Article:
“I feel if I get to start performing now and bowl well, then the UAE cricket can benefit a lot. I want to continue batting strongly as well and I feel it will be for the better.

“I hope I can go on the tour. It would be a be a big privilege and an amazing experience. To play international cricket for your country is something that every child in the world wants to do.”

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UAE

Sean Fekete's international journey is taking him from the sandpit's sandlot to Division I

Jay Asser 2/07/2017
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In a league of his own: Sean Fekete.

Sean Fekete’s fastball has undeniable heat, not unlike the many Dubai summers he’s spent popping catcher’s mitts in the hope of reaching where he is now.

On the mound, the 6ft 3in American is an intimidating force with a devastating array of pitches, but off the field he’s become a trailblazer and a symbol of hope for all baseball players not just in the UAE, but in the Middle East.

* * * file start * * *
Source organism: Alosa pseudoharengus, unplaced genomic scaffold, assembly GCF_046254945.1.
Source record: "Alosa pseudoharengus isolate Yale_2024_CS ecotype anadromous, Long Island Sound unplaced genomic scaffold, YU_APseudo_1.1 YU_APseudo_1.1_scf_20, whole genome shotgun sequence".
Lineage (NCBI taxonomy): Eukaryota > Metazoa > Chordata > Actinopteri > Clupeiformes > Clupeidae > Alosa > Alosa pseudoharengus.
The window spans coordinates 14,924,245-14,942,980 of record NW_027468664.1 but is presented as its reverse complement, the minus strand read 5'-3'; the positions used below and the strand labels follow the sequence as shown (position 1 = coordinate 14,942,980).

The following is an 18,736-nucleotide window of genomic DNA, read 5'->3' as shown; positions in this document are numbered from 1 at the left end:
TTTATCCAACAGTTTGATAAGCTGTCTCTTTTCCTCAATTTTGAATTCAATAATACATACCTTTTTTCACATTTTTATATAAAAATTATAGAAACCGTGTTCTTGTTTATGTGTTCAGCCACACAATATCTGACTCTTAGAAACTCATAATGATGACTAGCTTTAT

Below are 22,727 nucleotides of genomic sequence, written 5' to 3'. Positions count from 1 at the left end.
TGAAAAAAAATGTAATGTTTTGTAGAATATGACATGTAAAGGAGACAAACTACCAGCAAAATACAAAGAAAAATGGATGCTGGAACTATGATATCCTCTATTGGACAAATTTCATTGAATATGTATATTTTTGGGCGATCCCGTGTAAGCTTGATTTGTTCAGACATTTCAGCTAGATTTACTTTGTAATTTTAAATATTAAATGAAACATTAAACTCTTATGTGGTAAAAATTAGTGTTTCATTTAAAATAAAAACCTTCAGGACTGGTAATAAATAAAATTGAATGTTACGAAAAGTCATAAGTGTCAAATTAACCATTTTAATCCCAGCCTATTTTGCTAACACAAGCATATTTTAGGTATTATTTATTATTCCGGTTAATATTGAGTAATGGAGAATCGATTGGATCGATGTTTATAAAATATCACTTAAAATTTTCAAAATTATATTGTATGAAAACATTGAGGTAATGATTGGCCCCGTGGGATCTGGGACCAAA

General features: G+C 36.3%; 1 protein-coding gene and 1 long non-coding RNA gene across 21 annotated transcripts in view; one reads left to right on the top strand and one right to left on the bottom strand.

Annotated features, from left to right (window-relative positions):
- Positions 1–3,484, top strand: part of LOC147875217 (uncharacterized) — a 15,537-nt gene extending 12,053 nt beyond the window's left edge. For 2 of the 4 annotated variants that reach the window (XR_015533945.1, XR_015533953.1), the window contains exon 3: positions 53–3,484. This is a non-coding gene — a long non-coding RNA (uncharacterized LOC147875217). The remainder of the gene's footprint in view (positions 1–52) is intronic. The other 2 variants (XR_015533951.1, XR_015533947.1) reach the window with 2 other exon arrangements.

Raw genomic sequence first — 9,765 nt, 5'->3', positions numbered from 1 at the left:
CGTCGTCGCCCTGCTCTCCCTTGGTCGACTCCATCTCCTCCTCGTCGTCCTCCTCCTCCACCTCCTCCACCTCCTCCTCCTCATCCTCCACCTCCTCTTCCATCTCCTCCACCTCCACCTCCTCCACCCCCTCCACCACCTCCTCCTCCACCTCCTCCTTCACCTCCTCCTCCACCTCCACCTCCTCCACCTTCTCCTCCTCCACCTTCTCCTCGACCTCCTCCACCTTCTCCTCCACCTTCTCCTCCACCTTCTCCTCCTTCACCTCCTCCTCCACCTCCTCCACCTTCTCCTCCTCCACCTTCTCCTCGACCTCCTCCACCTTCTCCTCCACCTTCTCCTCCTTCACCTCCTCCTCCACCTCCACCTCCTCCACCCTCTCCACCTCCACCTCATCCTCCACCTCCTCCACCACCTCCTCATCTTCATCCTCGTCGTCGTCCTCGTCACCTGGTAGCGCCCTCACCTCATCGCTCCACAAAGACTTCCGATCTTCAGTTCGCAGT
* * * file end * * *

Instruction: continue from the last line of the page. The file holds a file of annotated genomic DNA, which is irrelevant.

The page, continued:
After completing his upcoming senior year at American School of Dubai, Fekete will head to the United States to attend Sacramento State University in the autumn of 2018 on a Division I baseball scholarship – the first person to ever do so from the Middle East, according to GCC university admissions specialists Hale Education Group.

The 17-year-old’s ambitions extend further to one day playing pro ball, but for now his achievement is the culmination of a journey that spans three continents.

“That’s the goal, to hopefully get drafted and work my way up, playing the game I love,” says Fekete.

Dubai, of course, is where the lanky teenager calls home and where his life has been shaped.

After moving to the UAE in 2011 at the age of 11, Fekete has blossomed as a baseball player despite living in a region whose vernacular is far more familiar with wickets than strikeouts.

Sport in general may be as big as ever in the UAE, but scholarships to US universities remain rare, let alone to Division I programmes.

“Coaches aren’t able to see you play, you have to send video,” Fekete says. “There (in the US), they can just go to a high school game.”

Whether or not Fekete would be in the same position had he grown up in the States, he did learn of one advantage Dubai afforded him while going through the recruitment process.